Only temperamental differences can’t be grounds for divorce, says Bombay high court | mumbai news | Hindustan Times
Today in New Delhi, India
Nov 23, 2017-Thursday
-°C
New Delhi
  • Humidity
    -
  • Wind
    -

Only temperamental differences can’t be grounds for divorce, says Bombay high court

The Bombay high court said the man failed to show that his wife’s conduct was so abnormal that he could not reasonably be expected to put up with it

mumbai Updated: Oct 17, 2017 00:15 IST
Kanchan Chaudhari
The court rejected the appeal of a man, who challenged the January 2009 order of the Pune family court, rejecting his petition for divorce on the grounds of cruelty.
The court rejected the appeal of a man, who challenged the January 2009 order of the Pune family court, rejecting his petition for divorce on the grounds of cruelty. (HT File)

Only temperamental differences between spouses is part of the “normal wear and tear of married life” and cannot become grounds for divorce, the Bombay high court said on Thursday.

The court rejected the appeal of a man, who challenged the January 2009 order of the Pune family court, rejecting his petition for divorce on the grounds of cruelty.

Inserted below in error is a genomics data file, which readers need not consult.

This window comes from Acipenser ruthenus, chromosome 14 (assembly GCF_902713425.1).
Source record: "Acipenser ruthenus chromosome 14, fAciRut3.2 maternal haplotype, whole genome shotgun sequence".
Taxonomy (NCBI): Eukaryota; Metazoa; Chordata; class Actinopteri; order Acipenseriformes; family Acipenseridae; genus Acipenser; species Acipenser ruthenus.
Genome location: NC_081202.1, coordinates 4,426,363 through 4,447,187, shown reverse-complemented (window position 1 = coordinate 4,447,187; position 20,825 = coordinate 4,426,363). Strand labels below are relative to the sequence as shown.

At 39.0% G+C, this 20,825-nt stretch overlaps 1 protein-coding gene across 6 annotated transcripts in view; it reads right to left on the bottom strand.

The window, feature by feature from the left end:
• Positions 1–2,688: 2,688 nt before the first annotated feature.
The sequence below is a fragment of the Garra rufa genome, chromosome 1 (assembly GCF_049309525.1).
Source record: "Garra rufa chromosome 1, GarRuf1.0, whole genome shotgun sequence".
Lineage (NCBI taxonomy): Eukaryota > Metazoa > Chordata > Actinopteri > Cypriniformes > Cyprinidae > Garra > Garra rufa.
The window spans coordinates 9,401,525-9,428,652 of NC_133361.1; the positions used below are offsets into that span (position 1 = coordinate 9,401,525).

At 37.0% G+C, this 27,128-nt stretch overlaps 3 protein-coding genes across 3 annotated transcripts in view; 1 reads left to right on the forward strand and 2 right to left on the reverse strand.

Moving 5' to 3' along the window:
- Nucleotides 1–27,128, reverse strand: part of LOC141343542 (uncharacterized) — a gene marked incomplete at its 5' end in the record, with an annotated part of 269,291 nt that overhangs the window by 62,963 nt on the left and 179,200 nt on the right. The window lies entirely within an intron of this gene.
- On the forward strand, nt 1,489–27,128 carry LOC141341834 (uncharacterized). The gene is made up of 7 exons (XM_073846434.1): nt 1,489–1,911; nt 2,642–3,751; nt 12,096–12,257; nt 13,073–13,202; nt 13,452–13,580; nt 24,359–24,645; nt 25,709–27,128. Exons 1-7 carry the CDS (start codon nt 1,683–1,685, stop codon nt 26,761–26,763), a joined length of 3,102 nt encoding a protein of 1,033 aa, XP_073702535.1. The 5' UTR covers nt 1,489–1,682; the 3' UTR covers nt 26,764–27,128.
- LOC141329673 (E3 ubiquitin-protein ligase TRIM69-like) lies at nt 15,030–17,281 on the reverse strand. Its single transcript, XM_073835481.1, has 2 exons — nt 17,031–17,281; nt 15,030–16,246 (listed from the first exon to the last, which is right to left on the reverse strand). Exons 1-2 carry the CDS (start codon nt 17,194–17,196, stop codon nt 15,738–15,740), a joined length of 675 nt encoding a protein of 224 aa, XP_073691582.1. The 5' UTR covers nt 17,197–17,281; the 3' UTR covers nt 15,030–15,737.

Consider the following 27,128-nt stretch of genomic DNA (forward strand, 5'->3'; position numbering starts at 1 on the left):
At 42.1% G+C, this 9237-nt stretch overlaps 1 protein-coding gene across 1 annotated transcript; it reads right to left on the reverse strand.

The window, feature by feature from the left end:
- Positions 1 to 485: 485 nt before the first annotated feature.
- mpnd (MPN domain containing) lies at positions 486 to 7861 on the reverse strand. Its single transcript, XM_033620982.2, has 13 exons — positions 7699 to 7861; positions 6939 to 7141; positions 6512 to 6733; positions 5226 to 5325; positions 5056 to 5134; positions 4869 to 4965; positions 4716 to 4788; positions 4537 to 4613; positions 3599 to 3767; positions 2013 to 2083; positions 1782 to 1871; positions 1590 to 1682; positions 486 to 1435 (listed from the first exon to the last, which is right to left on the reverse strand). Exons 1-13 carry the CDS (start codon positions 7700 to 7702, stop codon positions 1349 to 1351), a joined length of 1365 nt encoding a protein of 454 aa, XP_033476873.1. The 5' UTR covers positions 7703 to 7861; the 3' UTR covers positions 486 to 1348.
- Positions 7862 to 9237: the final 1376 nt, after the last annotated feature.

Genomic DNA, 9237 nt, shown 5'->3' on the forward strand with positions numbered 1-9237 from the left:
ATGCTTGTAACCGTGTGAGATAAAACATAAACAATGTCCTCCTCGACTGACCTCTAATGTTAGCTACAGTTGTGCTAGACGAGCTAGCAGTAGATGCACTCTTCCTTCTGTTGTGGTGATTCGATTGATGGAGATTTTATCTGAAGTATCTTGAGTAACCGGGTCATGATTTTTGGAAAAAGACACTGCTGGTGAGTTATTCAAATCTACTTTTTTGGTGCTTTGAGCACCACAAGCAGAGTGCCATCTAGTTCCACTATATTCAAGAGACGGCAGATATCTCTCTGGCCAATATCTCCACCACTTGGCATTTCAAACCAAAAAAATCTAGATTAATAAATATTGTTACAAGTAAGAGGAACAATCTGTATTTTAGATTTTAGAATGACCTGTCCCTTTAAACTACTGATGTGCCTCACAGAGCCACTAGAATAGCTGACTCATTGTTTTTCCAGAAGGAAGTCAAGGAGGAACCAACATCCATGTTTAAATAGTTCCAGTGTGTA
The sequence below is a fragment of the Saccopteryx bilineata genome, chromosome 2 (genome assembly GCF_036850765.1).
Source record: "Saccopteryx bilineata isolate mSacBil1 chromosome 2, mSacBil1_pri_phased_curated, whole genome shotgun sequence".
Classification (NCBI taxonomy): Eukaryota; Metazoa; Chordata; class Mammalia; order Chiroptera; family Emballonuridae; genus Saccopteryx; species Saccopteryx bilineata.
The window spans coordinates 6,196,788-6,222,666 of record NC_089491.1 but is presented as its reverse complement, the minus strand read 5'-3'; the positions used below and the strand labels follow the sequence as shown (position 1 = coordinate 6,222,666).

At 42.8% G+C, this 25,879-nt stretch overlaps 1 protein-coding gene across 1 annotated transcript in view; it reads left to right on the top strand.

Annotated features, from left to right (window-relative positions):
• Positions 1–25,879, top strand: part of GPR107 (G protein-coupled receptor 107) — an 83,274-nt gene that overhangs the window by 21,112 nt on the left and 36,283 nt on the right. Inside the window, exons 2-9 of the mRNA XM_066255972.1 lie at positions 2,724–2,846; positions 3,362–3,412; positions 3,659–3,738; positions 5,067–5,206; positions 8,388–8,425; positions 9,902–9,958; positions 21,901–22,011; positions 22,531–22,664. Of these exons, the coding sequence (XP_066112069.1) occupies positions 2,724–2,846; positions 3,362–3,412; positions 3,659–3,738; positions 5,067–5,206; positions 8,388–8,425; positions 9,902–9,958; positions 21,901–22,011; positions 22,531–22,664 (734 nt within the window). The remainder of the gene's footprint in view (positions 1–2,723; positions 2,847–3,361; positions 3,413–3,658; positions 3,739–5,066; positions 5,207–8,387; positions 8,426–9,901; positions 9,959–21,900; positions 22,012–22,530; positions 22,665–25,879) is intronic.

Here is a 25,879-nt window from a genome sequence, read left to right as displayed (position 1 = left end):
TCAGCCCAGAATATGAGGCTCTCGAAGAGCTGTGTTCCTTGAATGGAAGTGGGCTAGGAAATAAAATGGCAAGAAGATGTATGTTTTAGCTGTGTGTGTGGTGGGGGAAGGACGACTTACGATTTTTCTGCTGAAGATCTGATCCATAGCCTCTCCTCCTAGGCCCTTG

The man got married in May 2006. The couple began living with the man’s parents at Hadapsar. In February 2007, the couple had a son. A month later, the man issued a legal notice to his wife, saying he and his parents had suffered “immense physical and mental harassment” owing to her “quarrelsome nature” and persistent demand for a separate home.

The family court rejected his petition, saying he had failed to prove the charge of cruelty levelled against his wife.

A division bench of justices Amjad Sayed and Manish Pitale upheld the family court order. It rejected the man’s appeal, saying the charge of cruelty on the grounds of persistent demands for a separate residence was an afterthought. It found that there was no mention of the wife’s so-called persistent demand for a separate residence, though it formed the main grounds for seeking divorce.

“It is evident that the man failed to show that his wife’s conduct was so abnormal that he could not reasonably be expected to put up with it,” said the bench. “From the material on record, it appears that there were temperamental differences between the man and his wife, but only this does not entitle him for a decree of divorce,” it added.